5 Aldermanbury SquareEdit profile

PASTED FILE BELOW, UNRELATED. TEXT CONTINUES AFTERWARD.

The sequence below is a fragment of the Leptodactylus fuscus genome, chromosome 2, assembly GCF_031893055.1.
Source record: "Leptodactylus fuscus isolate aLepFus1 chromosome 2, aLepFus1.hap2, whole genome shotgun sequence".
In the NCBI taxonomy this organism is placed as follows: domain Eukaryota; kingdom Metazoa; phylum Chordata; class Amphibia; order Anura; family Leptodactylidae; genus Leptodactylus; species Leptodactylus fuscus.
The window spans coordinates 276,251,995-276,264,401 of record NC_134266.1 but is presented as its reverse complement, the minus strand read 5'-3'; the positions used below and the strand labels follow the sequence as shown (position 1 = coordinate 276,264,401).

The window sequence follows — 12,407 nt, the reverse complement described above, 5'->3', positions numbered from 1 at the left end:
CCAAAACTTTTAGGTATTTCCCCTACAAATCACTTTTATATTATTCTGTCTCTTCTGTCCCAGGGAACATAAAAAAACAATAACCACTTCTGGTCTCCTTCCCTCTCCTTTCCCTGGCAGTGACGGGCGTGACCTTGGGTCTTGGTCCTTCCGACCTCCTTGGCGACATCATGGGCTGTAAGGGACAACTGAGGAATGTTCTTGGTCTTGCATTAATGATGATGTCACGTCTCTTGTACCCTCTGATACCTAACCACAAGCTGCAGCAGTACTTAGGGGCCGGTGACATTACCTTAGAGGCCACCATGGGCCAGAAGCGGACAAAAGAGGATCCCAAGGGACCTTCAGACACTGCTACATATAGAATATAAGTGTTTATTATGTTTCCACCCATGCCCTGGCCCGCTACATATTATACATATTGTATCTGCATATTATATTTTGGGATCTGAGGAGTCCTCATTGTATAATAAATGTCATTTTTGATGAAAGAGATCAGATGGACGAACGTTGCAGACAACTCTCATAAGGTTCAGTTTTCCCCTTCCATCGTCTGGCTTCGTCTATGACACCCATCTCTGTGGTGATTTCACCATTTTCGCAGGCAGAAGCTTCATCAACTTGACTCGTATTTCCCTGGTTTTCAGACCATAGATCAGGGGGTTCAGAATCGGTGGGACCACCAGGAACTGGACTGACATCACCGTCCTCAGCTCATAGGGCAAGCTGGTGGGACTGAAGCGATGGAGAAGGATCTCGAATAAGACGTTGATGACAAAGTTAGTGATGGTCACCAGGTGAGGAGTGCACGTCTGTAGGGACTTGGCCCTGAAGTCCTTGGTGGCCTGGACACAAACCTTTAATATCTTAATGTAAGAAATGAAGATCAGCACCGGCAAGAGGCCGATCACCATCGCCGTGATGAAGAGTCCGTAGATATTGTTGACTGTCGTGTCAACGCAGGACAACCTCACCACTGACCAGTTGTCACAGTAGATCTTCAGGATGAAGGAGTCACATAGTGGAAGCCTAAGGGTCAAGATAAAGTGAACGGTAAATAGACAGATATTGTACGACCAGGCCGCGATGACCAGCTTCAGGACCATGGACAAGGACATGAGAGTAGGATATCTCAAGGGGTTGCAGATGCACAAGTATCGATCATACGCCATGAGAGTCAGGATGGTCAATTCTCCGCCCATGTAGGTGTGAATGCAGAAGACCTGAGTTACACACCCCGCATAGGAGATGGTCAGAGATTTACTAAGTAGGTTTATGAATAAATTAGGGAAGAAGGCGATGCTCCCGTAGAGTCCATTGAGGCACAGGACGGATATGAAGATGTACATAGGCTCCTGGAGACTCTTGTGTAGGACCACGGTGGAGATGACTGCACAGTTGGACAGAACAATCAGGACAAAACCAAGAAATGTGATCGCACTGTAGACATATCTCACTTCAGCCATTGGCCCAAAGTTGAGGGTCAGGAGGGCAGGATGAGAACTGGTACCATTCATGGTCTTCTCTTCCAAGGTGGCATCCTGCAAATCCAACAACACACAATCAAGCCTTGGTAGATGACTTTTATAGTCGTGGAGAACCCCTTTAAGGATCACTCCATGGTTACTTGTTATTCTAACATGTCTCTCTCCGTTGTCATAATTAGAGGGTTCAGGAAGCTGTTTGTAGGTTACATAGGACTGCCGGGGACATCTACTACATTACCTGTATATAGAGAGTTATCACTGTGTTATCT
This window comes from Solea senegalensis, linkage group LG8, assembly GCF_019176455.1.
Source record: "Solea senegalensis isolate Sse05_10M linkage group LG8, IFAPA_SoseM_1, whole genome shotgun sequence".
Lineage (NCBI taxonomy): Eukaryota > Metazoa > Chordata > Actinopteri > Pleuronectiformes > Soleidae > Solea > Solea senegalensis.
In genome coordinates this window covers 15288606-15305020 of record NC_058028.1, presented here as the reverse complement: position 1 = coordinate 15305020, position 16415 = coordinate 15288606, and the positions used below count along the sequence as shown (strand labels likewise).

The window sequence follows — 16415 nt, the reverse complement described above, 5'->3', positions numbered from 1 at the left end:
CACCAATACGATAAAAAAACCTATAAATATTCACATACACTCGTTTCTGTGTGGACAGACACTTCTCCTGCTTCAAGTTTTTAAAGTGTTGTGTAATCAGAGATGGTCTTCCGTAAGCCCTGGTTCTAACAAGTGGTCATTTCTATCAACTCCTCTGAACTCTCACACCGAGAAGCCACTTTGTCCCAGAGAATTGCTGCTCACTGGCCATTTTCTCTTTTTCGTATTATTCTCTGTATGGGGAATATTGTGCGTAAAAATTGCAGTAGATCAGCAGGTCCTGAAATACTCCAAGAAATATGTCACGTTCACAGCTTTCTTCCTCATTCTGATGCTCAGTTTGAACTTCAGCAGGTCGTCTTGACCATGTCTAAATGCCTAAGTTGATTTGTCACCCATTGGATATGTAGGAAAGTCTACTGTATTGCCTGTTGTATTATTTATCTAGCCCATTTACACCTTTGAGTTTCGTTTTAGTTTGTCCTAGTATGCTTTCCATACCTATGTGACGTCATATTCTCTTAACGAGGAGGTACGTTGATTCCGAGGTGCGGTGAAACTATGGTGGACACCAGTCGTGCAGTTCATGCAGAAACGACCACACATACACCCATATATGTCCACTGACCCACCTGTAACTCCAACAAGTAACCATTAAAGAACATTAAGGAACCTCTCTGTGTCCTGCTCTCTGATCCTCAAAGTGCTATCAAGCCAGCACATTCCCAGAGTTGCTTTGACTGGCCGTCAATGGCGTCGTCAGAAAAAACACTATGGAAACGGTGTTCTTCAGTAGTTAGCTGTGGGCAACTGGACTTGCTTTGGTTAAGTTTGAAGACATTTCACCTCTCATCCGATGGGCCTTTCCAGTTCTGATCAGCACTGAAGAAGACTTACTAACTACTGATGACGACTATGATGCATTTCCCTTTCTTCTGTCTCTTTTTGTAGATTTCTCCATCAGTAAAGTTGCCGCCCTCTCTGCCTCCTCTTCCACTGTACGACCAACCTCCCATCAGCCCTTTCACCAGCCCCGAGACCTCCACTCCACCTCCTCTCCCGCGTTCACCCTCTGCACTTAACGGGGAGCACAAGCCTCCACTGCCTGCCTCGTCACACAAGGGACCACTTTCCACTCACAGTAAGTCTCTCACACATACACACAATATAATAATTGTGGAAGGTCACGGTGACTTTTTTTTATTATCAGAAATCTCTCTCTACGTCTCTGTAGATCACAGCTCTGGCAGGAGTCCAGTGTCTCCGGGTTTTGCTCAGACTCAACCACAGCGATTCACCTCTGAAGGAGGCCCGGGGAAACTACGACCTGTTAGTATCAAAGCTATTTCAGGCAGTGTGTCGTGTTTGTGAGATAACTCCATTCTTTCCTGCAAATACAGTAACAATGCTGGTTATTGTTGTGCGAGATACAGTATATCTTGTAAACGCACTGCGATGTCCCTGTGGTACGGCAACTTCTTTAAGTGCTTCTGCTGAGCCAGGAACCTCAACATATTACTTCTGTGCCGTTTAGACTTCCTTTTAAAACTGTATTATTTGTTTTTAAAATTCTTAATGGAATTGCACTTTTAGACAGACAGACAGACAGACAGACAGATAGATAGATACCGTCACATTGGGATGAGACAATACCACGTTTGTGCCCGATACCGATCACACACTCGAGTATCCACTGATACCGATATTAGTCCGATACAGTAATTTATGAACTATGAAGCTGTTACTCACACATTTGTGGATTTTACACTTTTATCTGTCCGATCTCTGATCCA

In 2001, EPA was appointed to design a new office scheme on a site adjacent to London Wall. The 19 storey building consists of two staggered wings divided by a receding central section, admitting daylight into the triple-height reception area. Floorplates in excess of 15,000 square feet were required with external elevations that were highly glazed, uncomplicated and unobtrusive, thus maximising the natural light and aspect from all floors. The building sits between Aldermanbury Square and Wood Street. Redevelopment of the site offered an unrivalled opportunity to re-establish a physical and visual connection between the two, creating a new third territory located within the site at ground level. The new hard landscape provides seating, a 30m long water feature and a cascade. The concept The building is an architectural story of connections and crossings. It lies at the crossing of the axial roads of the Roman Fort; it draws together Wood Street and Aldermanbury Square by the creation of a new public space under its cartilage. Prior to the redevelopment, an analysis of the traffic and pedestrian movement through the site revealed the use of Addle Street by vehicles to be relatively low, but showed pedestrian traffic across the site to be substantial. In light of this, the design brought the connections made at first floor level down to the ground floor wherever possible, reinforced with clear sightlines and legible routes between spaces. The volume of the new building is formed of a pair of connected elements or �wings�, the effect of these is to break down the mass and volume of the building, creating an interesting interplay of shadow and light when viewed from the southern side of the site where it is viewed in the context of the Guildhall and St Paul�s. To maximise the new public realm at ground level and to take advantage of wonderful views, particularly to the south rising through the floors of the new building, the principal eight lift core was pressed as far to the north as possible. The theme of crossing is reflected in the east west passage both to the reception space and the public spaces, and the form of the building as two wings (east & west) separated by a belly that undercuts to allow the penetration of south light to an otherwise 35m wide undercroft. The triple-height reception area creates a physical and visual link between Wood Street and Aldermanbury Square. The entry into the lift lobby framed by a giant in situ cast board marked concrete wall to either side, creating the counter axis north-south. The context 5 Aldermanbury Square has made a significant contribution to improving an area of the City that had been neglected and blighted by poorly designed developments. The new building relieves the congested nature of Aldermanbury Square and breathes life into the area. The generosity of the ground floor public space, and the associated remodelling of the Square provide an attractive place for people to pass through, or stop and sit. At the same time the reorganization of the stair and ramp connecting to the Barbican high level Walkway, and the addition of a new lift, provides much improved access to the street level on the south side of the Barbican Estate. In particular the new ramp, designed to improved standard, is the only non-mechanized access route to street level on the south side of the Estate. Sitting in the backdrop to St Paul�s the soft sheen of the stainless steel facades gently reflect the colour and tone of the neighbouring buildings and the changing sky. The gentle upper curvature of the east and west elevations mediate between earth and sky and the giant order of the facades is composed of a stacking and weaving of stainless steel elements punctuated by joints and gaps. At ground level the generous height beneath the building echoes that of 88 Wood Street, and establishes the scale for the whole territory beneath the building. This is dramatically reinforced by the use of a polished stone soffit over the public space which draws the eye through the space reflecting the landscape in the opposite street when viewed from the Square, and vice versa. When standing beneath the building the vertical structure is reflected, giving the impression the building above is �floating�. The triple storey height space continues uninterrupted into the glazed Reception bounded by a giant in situ cast board marked concrete wall to either side, creating the counter axis north-south to the dominant east-west movement beneath the building. This is reflected in the material of the large water feature to the south which provides a screen to the entrance ramp of the adjacent Police Station, and masks vertical air shafts into the basement. Structure and materials The ground floor materials have a geological character: granite, concrete, water, over which the steel framed building is �perched�. This palette of materials extends into Aldermanbury Square, a separate design commission to EPA from the Corporation of London using S106 monies from Scottish Widows. The synthesis of the fa�ade design and the desire for a �clean� floor plan began with the decision to place the vertical structure outside the line of the curtain wall. A fa�ade that recedes from an uninterrupted external plane has been developing through a number of preceding projects, particularly Foundress Court, Cambridge (1997) and 30 Finsbury Square (2002). At 5 Aldermanbury Square pressed stainless steel panels cloak the vertical box section piers which are fabricated from Corten plate for corrosion resistance and filled with reinforced concrete for fire resistance and as a means of joining sections. The 3mm thick stainless steel panels that cloak the structure and spandrels have a shot peened finish which, unlike a brushed finish, has no pronounced direction and creates a very responsive surface to light. The pattern of joints respond to structural and bridging elements of the bay design and involve very long sections to create the double order.